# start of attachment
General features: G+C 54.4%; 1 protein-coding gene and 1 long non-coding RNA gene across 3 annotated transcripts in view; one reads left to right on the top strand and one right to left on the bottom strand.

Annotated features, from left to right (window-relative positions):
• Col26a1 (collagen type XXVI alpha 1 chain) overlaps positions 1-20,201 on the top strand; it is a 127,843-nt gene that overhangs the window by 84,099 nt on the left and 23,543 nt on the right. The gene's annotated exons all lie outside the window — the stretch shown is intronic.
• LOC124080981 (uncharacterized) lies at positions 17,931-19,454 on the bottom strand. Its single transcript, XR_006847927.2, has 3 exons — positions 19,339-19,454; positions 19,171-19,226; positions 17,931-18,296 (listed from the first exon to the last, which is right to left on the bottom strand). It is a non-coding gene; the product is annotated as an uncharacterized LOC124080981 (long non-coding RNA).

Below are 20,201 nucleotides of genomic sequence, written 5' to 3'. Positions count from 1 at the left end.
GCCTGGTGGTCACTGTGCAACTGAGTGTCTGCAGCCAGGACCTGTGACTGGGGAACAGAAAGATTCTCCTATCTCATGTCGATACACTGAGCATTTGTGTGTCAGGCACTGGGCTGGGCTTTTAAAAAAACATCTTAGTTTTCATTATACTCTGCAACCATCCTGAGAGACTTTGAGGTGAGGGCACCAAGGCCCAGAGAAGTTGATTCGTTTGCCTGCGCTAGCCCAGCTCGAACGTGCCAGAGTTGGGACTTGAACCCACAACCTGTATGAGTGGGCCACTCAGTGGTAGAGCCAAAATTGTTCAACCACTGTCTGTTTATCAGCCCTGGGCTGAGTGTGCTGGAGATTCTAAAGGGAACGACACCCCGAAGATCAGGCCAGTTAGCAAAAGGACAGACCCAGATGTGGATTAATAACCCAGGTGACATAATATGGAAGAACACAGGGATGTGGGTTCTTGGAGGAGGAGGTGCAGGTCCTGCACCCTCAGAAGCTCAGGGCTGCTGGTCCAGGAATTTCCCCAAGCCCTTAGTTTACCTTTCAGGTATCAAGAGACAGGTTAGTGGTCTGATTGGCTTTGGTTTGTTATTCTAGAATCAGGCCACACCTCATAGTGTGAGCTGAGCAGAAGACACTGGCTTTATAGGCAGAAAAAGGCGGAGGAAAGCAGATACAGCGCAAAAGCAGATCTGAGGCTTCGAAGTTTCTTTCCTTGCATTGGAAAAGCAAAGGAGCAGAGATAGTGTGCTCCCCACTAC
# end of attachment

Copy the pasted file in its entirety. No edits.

General features: G+C 54.4%; 1 protein-coding gene and 1 long non-coding RNA gene across 3 annotated transcripts in view; one reads left to right on the top strand and one right to left on the bottom strand.

Annotated features, from left to right (window-relative positions):
• Col26a1 (collagen type XXVI alpha 1 chain) overlaps positions 1-20,201 on the top strand; it is a 127,843-nt gene that overhangs the window by 84,099 nt on the left and 23,543 nt on the right. The gene's annotated exons all lie outside the window — the stretch shown is intronic.
• LOC124080981 (uncharacterized) lies at positions 17,931-19,454 on the bottom strand. Its single transcript, XR_006847927.2, has 3 exons — positions 19,339-19,454; positions 19,171-19,226; positions 17,931-18,296 (listed from the first exon to the last, which is right to left on the bottom strand). It is a non-coding gene; the product is annotated as an uncharacterized LOC124080981 (long non-coding RNA).

Below are 20,201 nucleotides of genomic sequence, written 5' to 3'. Positions count from 1 at the left end.
GCCTGGTGGTCACTGTGCAACTGAGTGTCTGCAGCCAGGACCTGTGACTGGGGAACAGAAAGATTCTCCTATCTCATGTCGATACACTGAGCATTTGTGTGTCAGGCACTGGGCTGGGCTTTTAAAAAAACATCTTAGTTTTCATTATACTCTGCAACCATCCTGAGAGACTTTGAGGTGAGGGCACCAAGGCCCAGAGAAGTTGATTCGTTTGCCTGCGCTAGCCCAGCTCGAACGTGCCAGAGTTGGGACTTGAACCCACAACCTGTATGAGTGGGCCACTCAGTGGTAGAGCCAAAATTGTTCAACCACTGTCTGTTTATCAGCCCTGGGCTGAGTGTGCTGGAGATTCTAAAGGGAACGACACCCCGAAGATCAGGCCAGTTAGCAAAAGGACAGACCCAGATGTGGATTAATAACCCAGGTGACATAATATGGAAGAACACAGGGATGTGGGTTCTTGGAGGAGGAGGTGCAGGTCCTGCACCCTCAGAAGCTCAGGGCTGCTGGTCCAGGAATTTCCCCAAGCCCTTAGTTTACCTTTCAGGTATCAAGAGACAGGTTAGTGGTCTGATTGGCTTTGGTTTGTTATTCTAGAATCAGGCCACACCTCATAGTGTGAGCTGAGCAGAAGACACTGGCTTTATAGGCAGAAAAAGGCGGAGGAAAGCAGATACAGCGCAAAAGCAGATCTGAGGCTTCGAAGTTTCTTTCCTTGCATTGGAAAAGCAAAGGAGCAGAGATAGTGTGCTCCCCACTAC